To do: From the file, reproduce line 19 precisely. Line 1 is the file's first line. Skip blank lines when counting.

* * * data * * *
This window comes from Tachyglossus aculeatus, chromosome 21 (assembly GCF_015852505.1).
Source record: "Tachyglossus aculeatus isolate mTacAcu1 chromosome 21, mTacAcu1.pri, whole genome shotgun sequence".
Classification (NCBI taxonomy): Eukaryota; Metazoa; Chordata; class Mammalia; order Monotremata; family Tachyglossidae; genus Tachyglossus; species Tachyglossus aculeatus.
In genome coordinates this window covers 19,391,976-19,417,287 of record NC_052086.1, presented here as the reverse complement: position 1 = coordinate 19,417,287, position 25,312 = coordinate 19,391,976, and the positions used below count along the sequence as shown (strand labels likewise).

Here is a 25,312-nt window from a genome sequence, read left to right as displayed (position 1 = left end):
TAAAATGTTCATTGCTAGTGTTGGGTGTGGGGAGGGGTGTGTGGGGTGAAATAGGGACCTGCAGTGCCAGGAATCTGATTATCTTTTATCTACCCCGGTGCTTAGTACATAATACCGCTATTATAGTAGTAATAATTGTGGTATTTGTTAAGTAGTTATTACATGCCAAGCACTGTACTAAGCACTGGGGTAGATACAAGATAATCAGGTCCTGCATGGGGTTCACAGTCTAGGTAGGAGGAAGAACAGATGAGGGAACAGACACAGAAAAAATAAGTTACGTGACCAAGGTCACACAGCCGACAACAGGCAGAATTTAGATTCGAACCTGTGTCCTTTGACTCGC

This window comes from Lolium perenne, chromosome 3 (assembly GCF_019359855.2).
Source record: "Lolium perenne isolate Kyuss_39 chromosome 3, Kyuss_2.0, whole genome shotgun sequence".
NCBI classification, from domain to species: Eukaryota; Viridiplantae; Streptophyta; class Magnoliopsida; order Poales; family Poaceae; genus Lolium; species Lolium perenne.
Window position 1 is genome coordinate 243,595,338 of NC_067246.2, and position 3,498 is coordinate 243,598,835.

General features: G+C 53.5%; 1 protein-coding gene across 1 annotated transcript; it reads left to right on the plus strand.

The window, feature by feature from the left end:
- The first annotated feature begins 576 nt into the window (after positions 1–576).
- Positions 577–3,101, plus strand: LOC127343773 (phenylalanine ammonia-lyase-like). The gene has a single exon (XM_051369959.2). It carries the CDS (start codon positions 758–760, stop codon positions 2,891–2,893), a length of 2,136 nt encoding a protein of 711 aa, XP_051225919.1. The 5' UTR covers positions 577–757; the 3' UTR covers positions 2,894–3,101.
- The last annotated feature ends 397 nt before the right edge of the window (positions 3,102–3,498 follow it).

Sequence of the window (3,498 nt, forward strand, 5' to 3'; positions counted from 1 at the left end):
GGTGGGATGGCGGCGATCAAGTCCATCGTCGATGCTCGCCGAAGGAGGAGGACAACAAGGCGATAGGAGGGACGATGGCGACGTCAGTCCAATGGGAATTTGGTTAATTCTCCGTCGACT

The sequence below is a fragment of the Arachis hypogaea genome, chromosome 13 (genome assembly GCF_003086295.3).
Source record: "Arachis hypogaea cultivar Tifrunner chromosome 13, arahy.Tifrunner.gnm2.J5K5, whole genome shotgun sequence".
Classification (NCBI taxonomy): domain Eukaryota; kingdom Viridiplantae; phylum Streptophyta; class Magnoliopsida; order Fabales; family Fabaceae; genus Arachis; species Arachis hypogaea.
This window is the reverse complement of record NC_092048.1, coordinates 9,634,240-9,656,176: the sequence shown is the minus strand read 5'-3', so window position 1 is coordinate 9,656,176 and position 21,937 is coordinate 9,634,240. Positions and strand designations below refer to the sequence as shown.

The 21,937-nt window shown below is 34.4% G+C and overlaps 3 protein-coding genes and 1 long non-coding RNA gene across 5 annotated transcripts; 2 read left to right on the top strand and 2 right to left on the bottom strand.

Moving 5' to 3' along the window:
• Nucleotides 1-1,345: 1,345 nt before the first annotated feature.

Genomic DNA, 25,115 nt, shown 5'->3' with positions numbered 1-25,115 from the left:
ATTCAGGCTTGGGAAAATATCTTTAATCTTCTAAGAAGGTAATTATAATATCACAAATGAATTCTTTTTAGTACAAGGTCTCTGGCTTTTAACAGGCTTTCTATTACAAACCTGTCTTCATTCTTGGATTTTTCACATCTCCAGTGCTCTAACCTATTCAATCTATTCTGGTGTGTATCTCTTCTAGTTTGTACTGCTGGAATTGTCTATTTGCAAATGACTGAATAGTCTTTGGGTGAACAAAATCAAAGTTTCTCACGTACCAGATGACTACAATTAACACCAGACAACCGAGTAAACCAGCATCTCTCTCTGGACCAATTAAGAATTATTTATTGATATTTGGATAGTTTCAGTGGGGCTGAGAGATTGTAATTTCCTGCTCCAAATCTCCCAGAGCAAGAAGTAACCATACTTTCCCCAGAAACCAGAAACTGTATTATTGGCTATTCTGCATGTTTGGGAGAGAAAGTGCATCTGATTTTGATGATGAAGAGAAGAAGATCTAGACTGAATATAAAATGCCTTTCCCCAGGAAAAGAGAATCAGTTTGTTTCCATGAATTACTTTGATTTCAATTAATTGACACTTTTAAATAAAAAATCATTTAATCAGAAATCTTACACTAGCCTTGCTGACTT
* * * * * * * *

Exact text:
Source record: "Arachis hypogaea cultivar Tifrunner chromosome 13, arahy.Tifrunner.gnm2.J5K5, whole genome shotgun sequence".